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Does light have mass?

  1. May 24, 2005 #1
    does light have mass? i thought it did because it couldn't escape a black hole. i need to know. thanks.
     
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  3. May 24, 2005 #2

    quasar987

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    If you just want to know, the answer is 'no'.

    For a small proof, see

    https://www.physicsforums.com/showpost.php?p=534072&postcount=5

    Relativity gurus will do a better job than me at explaining why they cannot escape black holes, but the short answer is that one does not need mass to be affected by the gravitationnal field, only energy. And photons have energy proportionnal to their frequency: E=hf.
     
    Last edited: May 24, 2005
  4. May 24, 2005 #3

    pervect

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    This is a frequently asked question, which is addressed in the sci.physics "frequently asked questions" list.

    See http://math.ucr.edu/home/baez/physics/Relativity/SR/light_mass.html

    The short answer is no.
     
  5. May 24, 2005 #4

    rbj

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    wouldn't it be more accurate to say that the short answer is "light has no rest mass" [tex] m_0 [/tex] because if it had a rest mass, the relativistic mass which is

    [tex] m = \frac{m_0}{\sqrt{1 - \frac{v^2}{c^2}}} [/tex]

    would be infinite at the the speed of light [tex] v = c [/tex].

    since a photon has energy

    [tex] E = \hbar \omega [/tex]

    and energy has an equivalent mass

    [tex] E = m c^2 [/tex]

    does not each photon have an inertial mass that is

    [tex] m = \frac{E}{c^2} = \frac{\hbar \omega}{c^2} [/tex]?

    at least it has momentum that is

    [tex] m c = \frac{E}{c} = \frac{\hbar \omega}{c} [/tex].

    is that not true?
     
  6. May 24, 2005 #5
    And then tell a long story about what rest mass is...

    To me, mass is assumed to mean rest mass. Relativistic mass is a totally unnecessary concept.
     
  7. May 24, 2005 #6
    Light does not have mass. Light is pure energy (if I am correct). A black hole will pull anything in due to its gravitational field. Light is not faster than light and nothing is. As light can be pulled in, anything can be.

    The Bob (2004 ©)
     
  8. May 24, 2005 #7

    pervect

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    The problem is that that's not a short answer! People who want the whole, full, answer (and not the short answer) can read the FAQ entry I quoted (it's only a click away) which gets into everything you said and a bit more.
     
  9. May 24, 2005 #8
    [tex] \hbar [/tex]

    I didn't find [tex] \hbar [/tex] in the links.
    Could you referr me somewhere that discribes [tex] \hbar [/tex] a bit.
    How and where it's used, name, value, units, maybe some history.
    Thanks
    RB
     
  10. May 24, 2005 #9

    quasar987

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    [tex] \hbar [/tex] is Planck's konstant divided by 2pi. It is used in quantum mechanics. But [tex] \hbar [/tex] is not the subject of this post, so if you wish to talk some more about it, please create a whole new thread. Thx. :smile:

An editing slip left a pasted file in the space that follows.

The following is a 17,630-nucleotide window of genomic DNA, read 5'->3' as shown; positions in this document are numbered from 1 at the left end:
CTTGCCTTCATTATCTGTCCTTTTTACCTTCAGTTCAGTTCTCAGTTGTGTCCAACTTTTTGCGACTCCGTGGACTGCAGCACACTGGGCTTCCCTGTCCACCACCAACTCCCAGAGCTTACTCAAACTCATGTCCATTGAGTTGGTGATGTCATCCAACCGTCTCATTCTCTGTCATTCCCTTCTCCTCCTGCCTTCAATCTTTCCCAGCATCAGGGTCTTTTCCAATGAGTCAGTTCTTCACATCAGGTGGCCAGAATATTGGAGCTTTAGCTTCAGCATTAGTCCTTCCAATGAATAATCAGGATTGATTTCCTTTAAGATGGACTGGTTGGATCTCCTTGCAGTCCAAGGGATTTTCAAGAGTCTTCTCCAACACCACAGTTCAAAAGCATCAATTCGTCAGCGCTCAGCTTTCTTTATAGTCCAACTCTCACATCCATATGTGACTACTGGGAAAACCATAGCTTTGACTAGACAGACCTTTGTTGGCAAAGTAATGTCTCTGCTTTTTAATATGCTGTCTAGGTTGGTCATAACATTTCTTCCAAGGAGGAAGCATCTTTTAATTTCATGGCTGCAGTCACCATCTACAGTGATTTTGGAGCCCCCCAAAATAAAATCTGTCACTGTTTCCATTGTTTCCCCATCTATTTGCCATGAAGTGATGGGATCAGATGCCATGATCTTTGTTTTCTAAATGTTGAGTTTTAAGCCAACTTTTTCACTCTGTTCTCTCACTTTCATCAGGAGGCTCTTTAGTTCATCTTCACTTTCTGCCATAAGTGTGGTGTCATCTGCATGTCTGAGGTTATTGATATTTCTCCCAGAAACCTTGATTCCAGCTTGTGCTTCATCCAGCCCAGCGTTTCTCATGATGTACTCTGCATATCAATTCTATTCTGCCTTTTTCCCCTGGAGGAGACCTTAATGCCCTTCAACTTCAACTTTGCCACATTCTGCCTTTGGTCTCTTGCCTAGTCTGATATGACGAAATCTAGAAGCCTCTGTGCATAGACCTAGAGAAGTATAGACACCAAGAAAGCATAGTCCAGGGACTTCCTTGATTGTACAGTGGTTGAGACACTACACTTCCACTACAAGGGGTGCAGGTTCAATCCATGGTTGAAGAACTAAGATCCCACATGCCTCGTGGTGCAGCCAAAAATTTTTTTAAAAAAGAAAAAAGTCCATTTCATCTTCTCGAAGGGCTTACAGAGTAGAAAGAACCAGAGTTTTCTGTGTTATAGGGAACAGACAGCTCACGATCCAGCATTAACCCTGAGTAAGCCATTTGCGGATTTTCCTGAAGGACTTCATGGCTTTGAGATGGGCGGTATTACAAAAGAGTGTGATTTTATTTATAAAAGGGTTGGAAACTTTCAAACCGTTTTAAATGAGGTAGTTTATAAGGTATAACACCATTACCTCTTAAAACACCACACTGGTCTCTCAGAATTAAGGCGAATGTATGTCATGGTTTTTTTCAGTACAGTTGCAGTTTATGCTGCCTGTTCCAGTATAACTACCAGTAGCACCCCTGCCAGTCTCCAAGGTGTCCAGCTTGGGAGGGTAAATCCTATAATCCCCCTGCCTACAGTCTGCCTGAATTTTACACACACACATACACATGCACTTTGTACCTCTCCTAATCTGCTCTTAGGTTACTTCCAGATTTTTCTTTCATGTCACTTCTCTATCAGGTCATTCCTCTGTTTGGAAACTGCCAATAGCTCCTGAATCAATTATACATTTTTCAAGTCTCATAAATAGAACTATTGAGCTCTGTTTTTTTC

11. May 24, 2005 #10

    rbj

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    fine, i guess. paraphrasing Einstein: "An explanation should be as simple as possible, but no simpler." i think to simply say "light has no mass" implies that "light particles, photons, have no mass" which sorta implies (since momentum goes to zero if mass or velocity does) that "photons have no momentum" which simply is false.

    short or whole or full, the answer should be sufficiently accurate to not lead someone to erroneous conclusions of substance that do matter. it is not a difference of semantics.

    perhaps a better explanation for the OP is that there is no such thing as graviational force considering general relativity. the reason that light (or anything else) does not escape the black hole is due to the severe curvature of space-time due to the concentration of mass (or energy, it's about the same) in the black hole. similarly to the thought experiment of Einstein regarding the Equivalence Principle, the one with the accelerated frame of reference in space (at 9.8 m/s^2) and the non-accelerated frame on the surface of the Earth, in both cases, a beam of light will be bent, from the POV of the observers in both frames, to the same degree. one is due to the acceleration of the frame of reference, the other is due to gravity.
     
  12. May 24, 2005 #11

    rbj

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    also used in the photoelectric effect. historically, it is first used in the photoelectric effect to relate the energy of these particles of light to the frequency of radiation.

    the (relativistic) mass of a photon is [tex] m = \frac{\hbar \omega}{c^2} [/tex] where [tex] \hbar [/tex] is the reduced Planck's constant, [tex] \omega [/tex] is the angular frequency of the equivalent wave of the photon of light, and [tex] c [/tex] is the speed of light.

    it is germane to the subject of this thread.
     
  13. May 25, 2005 #12

    dextercioby

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    Planck used "h" when claiming that the enegy of the em field vibrating mode was proportional to the frequency of the radiation.The character [itex] \hbar[/itex] was introduced by Dirac (some people call it Dirac's constant) around 1926.

    Daniel.
     
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